Before Black Friday you also played a lot side by side with Dan 'Jungleman' Cates. What was that like?
That was one of the best parts of my professional poker career, definitely. That was pretty much my high point. It's hard to say otherwise. I used his knowledge extremely well and I learned a lot from watching him play. Because of that, I watched him play a lot since I knew he was better than me. We weren't really playing PLO until way later and I mostly watched him when we were playing No Limit. Not even just seeing how he plays, but his thought process really helped my game.
Would you say you would've never reached that high level without his help?
I wouldn't say that because I was already playing $5/$10, which I got up to all by myself. Those are obviously not huge stakes, but I was already doing very decent. Maybe I wouldn't have gotten to the highest stakes without him but I probably could've become a consistent winner on $25/$50. It's really hard to say how much he actually helped me, but I will say that my heads up game got a lot better because of him. But at something like 6-Max I don't think he really helped me, I was already quite decent at that.
What are some of those small differences that he helped you elevate your game from a $5/$10 winner to someone who played the Nosebleeds with confidence?
I actually don't think there's that much of a skill difference between the Nosebleeds and a good $25/$50 game. There definitely is a little bit but it's mainly having an overall better strategy than your opponent. It wasn't a specific thing that made me play better, or something mentally, but he just made my overall game slightly better. Understanding how he thinks about hands and how to think about ranges heads up helps with making less and less little mistakes. Eventually, once you get to those stakes, it's not about making mistakes but about making the correct ranges versus ranges. He just did a very good job at teaching me how to set up heads up ranges.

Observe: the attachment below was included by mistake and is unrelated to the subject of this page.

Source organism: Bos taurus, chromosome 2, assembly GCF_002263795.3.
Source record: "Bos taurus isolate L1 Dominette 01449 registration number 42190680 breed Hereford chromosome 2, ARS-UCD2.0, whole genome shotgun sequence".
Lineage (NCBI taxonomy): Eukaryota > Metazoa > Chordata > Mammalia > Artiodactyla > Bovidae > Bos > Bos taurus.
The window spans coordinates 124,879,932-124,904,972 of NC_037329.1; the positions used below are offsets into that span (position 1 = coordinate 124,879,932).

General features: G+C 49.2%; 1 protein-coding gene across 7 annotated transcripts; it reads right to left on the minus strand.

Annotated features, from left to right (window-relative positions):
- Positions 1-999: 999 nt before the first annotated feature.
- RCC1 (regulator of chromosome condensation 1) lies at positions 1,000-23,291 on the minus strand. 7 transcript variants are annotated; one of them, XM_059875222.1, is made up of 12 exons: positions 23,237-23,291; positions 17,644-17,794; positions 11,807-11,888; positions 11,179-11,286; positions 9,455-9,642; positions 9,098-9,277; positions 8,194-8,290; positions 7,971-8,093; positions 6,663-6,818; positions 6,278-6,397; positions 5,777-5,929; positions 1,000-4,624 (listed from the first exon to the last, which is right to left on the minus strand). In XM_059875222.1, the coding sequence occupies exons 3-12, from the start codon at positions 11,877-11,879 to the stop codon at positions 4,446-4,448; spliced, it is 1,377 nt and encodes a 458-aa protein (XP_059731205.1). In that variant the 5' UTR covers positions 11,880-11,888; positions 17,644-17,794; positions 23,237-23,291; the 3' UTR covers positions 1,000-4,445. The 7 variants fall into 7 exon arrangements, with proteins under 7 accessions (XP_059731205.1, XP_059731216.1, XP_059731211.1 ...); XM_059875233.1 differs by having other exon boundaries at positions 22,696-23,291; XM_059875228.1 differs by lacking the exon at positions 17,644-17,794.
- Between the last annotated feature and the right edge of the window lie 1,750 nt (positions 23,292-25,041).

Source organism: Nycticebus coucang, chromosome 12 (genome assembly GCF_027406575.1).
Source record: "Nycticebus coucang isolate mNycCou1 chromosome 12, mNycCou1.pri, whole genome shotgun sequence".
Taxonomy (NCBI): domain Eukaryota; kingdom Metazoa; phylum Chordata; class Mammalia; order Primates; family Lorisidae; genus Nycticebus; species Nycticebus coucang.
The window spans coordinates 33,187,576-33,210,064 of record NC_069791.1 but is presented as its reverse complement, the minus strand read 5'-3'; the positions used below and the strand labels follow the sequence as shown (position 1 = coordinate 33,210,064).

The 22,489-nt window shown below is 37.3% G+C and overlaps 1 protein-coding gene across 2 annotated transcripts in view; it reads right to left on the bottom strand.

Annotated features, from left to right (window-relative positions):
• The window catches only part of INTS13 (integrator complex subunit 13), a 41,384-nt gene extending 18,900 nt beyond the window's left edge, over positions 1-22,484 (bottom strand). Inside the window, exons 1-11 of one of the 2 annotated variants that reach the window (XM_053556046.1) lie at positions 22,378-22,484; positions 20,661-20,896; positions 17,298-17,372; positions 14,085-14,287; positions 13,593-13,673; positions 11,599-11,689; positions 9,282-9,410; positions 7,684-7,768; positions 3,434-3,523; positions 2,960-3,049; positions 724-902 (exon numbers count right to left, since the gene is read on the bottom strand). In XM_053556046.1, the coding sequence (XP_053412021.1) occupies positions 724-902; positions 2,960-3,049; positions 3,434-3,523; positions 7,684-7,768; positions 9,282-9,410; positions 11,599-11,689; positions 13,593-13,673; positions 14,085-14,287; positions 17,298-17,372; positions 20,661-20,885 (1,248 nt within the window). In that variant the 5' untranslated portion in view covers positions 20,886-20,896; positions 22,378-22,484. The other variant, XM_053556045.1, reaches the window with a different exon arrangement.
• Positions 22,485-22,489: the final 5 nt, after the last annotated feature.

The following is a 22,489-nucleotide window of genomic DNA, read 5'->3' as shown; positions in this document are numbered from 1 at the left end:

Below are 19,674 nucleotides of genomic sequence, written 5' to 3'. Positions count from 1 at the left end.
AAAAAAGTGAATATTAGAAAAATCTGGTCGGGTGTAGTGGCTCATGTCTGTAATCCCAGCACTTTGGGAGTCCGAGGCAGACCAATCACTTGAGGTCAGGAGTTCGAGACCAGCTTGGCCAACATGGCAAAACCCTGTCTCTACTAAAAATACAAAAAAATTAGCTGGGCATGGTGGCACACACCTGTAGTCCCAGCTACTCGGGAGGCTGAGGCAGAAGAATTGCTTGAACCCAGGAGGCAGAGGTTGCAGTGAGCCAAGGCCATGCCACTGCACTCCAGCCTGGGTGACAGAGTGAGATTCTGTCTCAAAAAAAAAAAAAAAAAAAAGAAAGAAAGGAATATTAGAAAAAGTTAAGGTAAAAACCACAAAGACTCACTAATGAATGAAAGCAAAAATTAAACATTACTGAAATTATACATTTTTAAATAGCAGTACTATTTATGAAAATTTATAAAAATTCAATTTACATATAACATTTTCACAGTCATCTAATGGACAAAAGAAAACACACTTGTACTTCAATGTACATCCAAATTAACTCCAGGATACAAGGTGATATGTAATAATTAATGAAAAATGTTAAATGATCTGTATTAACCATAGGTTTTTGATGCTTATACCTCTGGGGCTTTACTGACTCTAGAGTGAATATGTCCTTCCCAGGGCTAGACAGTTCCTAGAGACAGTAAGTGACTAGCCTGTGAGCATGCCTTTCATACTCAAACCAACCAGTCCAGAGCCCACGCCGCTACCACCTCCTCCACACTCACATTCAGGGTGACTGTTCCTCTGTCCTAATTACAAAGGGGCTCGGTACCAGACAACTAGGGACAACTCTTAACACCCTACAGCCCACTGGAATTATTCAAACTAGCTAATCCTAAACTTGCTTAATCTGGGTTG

Is he, Jungleman, the most talented poker player in the world? He taught you a lot while you became one of the best high stakes players in the months before Black Friday?
He's an extremely intelligent person, the smartest person I've met. I helped him a little bit with his game as well and for every five things he taught me I maybe taught him one thing in return. I did learn a little bit about the game myself since I played so much poker.
Is there one highlight from your time playing with him which you can recall? Maybe one session or a certain hand you really celebrated over?
I can't really think of it. A lot of times people think about a certain player and one specific hand or game he played in as being the biggest thing of his career. There wasn't anything like that for me. I've both won and lost huge amounts in my career multiple times, so there's nothing that specifically stands out.
So there's no screaming and running around the room when you three-outer someone for $300,000?
I usually don't say much while he's (Cates) pretty vocal. If he's on tilt he gets pretty annoying, I won't lie. That's pretty frustrating, but when he's running good he does the same. Unless I'm running extremely terrible I don't do too much. Even if I get really lucky I don't really do too much, I don't know why. I've also never destroyed any keyboards or stuff like that after losing a lot. The same goes for Jungleman I think, but he's probably come closer!
Oh, now that I think of it I once threw a whole bunch of poker chips against the wall after losing a $380,000 pot against Gus Hansen. I was already stuck $600,000 at that point and that's the only time I recall doing such a thing. Despite being down about $800,000 during the session I ended up losing around $300,000 to him. In that specific hand I actually got it in really bad so I had no right to complain. (laughs)
In the poker community people love talking about who is the best. Do you believe in such a thing, that one player is the best?
Poker is so weird. It's a lot like rock-paper-scissors. One person will beat the next person and that one will beat the first person. Some people are definitely better than others and are able to adjust faster. In many cases I think that one person might win over the first 5,000 hands but in the long run the other will be able to do a better job adjusting to his opponent.
I don't really think though that there's one specific player who's the best at a certain game. Even back when I was playing there wasn't such a player. Everyone had their mistakes and you just had to catch them on a bad day. A lot of times people you thought were very good just ran super hot against you. I forgot who it was, but a long time ago I played versus someone heads up who I thought was really good. I talked to my friends about it and they all thought he was terrible. I kept playing him and after a while I realized that he just had it every single hand. Poker is such a funny game where something like that happens. I feel like it's impossible to say who's the best but I guess you can go by who wins the most. But then again, that doesn't mean much.